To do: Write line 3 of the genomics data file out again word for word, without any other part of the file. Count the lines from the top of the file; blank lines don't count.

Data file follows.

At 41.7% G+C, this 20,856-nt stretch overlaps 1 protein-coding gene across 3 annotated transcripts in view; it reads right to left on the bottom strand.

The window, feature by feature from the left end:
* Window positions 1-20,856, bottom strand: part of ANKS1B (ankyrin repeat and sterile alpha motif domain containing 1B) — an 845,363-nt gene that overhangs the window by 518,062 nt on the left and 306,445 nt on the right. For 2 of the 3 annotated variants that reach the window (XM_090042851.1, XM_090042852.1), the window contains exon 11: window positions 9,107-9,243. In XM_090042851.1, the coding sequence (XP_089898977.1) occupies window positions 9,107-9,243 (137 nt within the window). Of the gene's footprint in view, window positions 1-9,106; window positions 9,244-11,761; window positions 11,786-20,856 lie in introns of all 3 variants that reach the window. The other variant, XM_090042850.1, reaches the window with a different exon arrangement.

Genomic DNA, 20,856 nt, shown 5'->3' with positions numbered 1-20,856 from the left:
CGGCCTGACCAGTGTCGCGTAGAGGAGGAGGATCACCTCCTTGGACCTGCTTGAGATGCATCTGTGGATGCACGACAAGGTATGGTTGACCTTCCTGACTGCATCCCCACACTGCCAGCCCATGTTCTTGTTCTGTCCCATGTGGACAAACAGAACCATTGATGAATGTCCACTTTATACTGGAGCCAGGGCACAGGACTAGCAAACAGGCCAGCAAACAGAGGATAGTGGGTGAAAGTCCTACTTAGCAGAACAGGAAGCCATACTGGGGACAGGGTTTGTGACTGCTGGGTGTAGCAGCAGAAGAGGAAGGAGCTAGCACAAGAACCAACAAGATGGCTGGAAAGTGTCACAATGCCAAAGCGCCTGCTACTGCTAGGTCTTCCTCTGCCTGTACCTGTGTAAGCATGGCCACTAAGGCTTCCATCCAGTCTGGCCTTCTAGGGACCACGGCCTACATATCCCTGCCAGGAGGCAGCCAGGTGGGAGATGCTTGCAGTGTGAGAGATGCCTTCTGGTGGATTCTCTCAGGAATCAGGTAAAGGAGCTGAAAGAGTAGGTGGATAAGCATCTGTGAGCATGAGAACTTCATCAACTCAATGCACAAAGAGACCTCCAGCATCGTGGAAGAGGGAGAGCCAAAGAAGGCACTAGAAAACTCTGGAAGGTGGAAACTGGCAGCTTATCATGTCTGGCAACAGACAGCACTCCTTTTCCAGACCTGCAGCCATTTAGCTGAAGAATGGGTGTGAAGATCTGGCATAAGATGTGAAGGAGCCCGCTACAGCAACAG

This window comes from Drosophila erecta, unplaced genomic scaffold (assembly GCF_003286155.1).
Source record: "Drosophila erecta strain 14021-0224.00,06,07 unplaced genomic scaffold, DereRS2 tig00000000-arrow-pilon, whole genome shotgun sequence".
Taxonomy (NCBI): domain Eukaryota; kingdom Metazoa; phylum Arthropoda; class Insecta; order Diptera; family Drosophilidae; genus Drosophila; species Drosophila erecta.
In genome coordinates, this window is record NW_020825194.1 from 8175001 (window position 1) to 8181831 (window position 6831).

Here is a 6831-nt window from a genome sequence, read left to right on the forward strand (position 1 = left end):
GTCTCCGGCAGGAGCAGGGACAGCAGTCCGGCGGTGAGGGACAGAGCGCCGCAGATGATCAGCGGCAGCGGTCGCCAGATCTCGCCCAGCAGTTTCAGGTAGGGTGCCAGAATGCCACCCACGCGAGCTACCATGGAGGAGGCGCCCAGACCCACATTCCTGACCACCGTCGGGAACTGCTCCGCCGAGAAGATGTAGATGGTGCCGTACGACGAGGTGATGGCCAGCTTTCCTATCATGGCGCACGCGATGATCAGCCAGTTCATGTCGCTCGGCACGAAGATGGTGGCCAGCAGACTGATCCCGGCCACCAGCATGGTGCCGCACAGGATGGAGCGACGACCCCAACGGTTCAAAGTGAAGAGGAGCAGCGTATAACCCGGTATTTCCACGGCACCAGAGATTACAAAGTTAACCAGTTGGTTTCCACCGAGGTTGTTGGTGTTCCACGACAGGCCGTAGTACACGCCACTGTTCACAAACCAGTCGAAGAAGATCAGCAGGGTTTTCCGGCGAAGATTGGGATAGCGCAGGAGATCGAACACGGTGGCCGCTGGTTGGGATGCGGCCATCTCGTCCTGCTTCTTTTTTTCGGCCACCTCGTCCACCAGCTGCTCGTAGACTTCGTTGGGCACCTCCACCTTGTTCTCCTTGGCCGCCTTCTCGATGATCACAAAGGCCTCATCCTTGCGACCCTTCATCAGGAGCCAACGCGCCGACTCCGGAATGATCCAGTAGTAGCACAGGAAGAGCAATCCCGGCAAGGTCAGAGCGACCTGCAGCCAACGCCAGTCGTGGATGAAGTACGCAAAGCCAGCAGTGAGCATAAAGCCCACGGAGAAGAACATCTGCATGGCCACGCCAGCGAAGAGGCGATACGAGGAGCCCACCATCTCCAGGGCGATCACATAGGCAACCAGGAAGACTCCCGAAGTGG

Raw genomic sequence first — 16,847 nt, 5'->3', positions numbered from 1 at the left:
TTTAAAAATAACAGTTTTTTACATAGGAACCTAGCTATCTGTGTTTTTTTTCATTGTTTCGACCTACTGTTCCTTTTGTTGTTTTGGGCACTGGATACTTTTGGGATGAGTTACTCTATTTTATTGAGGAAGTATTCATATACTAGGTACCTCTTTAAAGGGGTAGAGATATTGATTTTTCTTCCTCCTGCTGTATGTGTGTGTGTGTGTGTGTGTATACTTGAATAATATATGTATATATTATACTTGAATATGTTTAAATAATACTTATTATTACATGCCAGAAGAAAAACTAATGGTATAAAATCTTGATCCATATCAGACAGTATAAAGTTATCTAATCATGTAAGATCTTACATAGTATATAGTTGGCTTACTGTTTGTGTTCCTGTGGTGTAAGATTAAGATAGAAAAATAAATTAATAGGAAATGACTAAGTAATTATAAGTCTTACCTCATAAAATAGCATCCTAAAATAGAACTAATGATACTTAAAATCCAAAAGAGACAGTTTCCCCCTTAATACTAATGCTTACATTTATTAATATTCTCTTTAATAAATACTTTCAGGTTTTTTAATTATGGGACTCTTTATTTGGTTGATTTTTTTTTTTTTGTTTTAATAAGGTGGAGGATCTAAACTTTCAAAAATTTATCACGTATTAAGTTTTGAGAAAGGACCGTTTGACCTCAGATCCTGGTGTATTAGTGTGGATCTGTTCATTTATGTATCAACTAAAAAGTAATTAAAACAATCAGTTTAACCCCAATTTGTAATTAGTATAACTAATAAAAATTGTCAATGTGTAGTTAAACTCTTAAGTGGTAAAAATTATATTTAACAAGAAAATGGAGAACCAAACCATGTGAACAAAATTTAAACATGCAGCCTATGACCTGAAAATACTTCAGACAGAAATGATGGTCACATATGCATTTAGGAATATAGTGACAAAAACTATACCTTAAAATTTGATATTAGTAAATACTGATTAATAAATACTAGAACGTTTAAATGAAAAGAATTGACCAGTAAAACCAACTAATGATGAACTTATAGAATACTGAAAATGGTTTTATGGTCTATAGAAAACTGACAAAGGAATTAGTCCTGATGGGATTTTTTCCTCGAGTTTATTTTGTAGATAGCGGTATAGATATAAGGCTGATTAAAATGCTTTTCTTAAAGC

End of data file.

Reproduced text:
* Window positions 1-20,856, bottom strand: part of ANKS1B (ankyrin repeat and sterile alpha motif domain containing 1B) — an 845,363-nt gene that overhangs the window by 518,062 nt on the left and 306,445 nt on the right. For 2 of the 3 annotated variants that reach the window (XM_090042851.1, XM_090042852.1), the window contains exon 11: window positions 9,107-9,243. In XM_090042851.1, the coding sequence (XP_089898977.1) occupies window positions 9,107-9,243 (137 nt within the window). Of the gene's footprint in view, window positions 1-9,106; window positions 9,244-11,761; window positions 11,786-20,856 lie in introns of all 3 variants that reach the window. The other variant, XM_090042850.1, reaches the window with a different exon arrangement.